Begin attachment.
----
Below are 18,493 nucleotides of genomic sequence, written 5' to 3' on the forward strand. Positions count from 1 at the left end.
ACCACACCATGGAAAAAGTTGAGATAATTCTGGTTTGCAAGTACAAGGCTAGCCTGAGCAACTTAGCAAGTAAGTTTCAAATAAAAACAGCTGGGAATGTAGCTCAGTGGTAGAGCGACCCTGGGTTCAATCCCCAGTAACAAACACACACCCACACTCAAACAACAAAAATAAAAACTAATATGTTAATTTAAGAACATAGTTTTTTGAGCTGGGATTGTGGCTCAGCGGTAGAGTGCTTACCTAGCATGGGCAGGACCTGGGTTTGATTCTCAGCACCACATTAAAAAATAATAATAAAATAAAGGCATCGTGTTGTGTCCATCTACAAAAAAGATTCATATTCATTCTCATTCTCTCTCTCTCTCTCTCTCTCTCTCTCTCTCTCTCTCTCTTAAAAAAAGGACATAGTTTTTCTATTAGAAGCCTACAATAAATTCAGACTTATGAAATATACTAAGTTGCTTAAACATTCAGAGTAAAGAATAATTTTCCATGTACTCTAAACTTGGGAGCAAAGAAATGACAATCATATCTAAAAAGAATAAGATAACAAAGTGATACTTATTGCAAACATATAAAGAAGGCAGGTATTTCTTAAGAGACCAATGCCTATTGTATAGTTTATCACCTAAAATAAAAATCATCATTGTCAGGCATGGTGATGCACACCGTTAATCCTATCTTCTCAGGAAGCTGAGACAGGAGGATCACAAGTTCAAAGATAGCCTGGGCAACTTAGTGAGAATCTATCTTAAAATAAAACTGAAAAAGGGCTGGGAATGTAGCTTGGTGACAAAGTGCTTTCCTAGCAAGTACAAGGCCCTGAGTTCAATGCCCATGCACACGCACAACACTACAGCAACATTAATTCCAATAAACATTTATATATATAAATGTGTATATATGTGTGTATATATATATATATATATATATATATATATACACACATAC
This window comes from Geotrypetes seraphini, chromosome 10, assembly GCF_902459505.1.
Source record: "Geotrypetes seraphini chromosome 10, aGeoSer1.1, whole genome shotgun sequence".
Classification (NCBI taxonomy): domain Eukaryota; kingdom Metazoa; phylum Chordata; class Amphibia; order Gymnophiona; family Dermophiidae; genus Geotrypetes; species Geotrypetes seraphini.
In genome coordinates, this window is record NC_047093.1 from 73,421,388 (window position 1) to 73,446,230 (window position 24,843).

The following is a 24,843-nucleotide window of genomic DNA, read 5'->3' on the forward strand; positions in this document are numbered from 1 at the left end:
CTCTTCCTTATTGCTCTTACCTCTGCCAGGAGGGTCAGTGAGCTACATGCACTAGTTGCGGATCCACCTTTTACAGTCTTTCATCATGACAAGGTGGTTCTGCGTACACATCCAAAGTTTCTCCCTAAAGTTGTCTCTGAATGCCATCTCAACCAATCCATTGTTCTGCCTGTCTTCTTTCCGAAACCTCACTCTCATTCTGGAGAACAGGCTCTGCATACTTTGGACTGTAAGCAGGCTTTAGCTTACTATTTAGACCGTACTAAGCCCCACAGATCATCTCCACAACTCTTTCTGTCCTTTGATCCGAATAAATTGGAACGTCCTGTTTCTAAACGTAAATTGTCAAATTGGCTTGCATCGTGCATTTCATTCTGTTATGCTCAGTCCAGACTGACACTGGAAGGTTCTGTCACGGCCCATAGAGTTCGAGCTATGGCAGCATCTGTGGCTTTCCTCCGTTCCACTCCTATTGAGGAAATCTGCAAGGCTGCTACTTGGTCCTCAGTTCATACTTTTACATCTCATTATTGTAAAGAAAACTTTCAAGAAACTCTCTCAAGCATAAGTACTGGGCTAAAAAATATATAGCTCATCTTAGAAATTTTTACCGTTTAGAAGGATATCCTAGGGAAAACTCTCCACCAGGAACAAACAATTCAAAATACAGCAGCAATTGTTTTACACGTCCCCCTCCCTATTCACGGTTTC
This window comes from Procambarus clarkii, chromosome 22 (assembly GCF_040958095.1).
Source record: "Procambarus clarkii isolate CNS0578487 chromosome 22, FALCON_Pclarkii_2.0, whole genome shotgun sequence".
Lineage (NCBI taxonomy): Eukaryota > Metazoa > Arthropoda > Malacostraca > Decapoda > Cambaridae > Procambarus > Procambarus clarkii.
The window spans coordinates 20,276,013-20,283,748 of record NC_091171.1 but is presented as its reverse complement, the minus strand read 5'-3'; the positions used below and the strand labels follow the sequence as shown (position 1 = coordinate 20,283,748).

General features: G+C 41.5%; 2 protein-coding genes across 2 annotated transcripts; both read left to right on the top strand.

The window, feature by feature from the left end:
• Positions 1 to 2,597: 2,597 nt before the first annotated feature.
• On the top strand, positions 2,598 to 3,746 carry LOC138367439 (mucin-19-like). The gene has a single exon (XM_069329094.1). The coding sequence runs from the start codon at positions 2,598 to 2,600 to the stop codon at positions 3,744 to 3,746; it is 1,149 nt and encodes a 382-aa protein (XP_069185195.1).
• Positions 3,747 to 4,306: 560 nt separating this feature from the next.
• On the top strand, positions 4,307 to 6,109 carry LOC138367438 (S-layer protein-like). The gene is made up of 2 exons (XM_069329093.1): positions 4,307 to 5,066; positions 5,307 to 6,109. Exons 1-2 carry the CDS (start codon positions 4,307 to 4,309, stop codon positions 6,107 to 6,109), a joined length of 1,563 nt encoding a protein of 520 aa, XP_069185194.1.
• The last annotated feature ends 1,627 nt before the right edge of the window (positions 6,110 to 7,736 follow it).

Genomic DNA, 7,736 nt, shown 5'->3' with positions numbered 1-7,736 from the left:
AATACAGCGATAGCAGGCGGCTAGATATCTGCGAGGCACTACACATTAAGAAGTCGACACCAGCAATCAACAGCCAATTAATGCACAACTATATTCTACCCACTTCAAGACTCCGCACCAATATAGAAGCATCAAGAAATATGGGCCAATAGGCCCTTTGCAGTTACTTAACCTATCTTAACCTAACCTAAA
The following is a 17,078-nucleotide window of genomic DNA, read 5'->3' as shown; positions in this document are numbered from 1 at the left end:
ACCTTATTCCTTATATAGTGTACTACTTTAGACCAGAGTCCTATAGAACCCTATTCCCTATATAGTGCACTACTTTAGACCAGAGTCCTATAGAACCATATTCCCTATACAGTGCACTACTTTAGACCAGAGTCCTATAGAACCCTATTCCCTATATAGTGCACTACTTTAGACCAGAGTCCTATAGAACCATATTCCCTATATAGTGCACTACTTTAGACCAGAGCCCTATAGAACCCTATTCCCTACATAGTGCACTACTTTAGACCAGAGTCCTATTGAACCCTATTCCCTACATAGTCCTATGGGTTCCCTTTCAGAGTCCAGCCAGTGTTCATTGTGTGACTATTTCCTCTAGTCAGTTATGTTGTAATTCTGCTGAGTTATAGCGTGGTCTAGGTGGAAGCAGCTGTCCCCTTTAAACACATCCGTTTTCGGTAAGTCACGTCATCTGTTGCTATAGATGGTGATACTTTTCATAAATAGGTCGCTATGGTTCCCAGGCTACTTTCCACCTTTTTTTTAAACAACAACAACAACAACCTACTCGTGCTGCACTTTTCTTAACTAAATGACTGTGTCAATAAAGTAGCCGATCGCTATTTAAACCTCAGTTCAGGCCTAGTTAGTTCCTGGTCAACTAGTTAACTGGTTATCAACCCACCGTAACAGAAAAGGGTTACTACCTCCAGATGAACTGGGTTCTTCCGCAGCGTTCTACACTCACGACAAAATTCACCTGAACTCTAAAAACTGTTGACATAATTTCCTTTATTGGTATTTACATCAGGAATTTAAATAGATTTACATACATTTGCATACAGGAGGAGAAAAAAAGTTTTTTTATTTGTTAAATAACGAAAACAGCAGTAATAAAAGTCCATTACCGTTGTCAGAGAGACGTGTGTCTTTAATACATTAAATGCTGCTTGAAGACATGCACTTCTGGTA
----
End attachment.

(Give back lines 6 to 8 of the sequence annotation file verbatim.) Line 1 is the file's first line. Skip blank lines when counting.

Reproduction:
In genome coordinates, this window is record NC_047093.1 from 73,421,388 (window position 1) to 73,446,230 (window position 24,843).

The following is a 24,843-nucleotide window of genomic DNA, read 5'->3' on the forward strand; positions in this document are numbered from 1 at the left end:
CTCTTCCTTATTGCTCTTACCTCTGCCAGGAGGGTCAGTGAGCTACATGCACTAGTTGCGGATCCACCTTTTACAGTCTTTCATCATGACAAGGTGGTTCTGCGTACACATCCAAAGTTTCTCCCTAAAGTTGTCTCTGAATGCCATCTCAACCAATCCATTGTTCTGCCTGTCTTCTTTCCGAAACCTCACTCTCATTCTGGAGAACAGGCTCTGCATACTTTGGACTGTAAGCAGGCTTTAGCTTACTATTTAGACCGTACTAAGCCCCACAGATCATCTCCACAACTCTTTCTGTCCTTTGATCCGAATAAATTGGAACGTCCTGTTTCTAAACGTAAATTGTCAAATTGGCTTGCATCGTGCATTTCATTCTGTTATGCTCAGTCCAGACTGACACTGGAAGGTTCTGTCACGGCCCATAGAGTTCGAGCTATGGCAGCATCTGTGGCTTTCCTCCGTTCCACTCCTATTGAGGAAATCTGCAAGGCTGCTACTTGGTCCTCAGTTCATACTTTTACATCTCATTATTGTAAAGAAAACTTTCAAGAAACTCTCTCAAGCATAAGTACTGGGCTAAAAAATATATAGCTCATCTTAGAAATTTTTACCGTTTAGAAGGATATCCTAGGGAAAACTCTCCACCAGGAACAAACAATTCAAAATACAGCAGCAATTGTTTTACACGTCCCCCTCCCTATTCACGGTTTC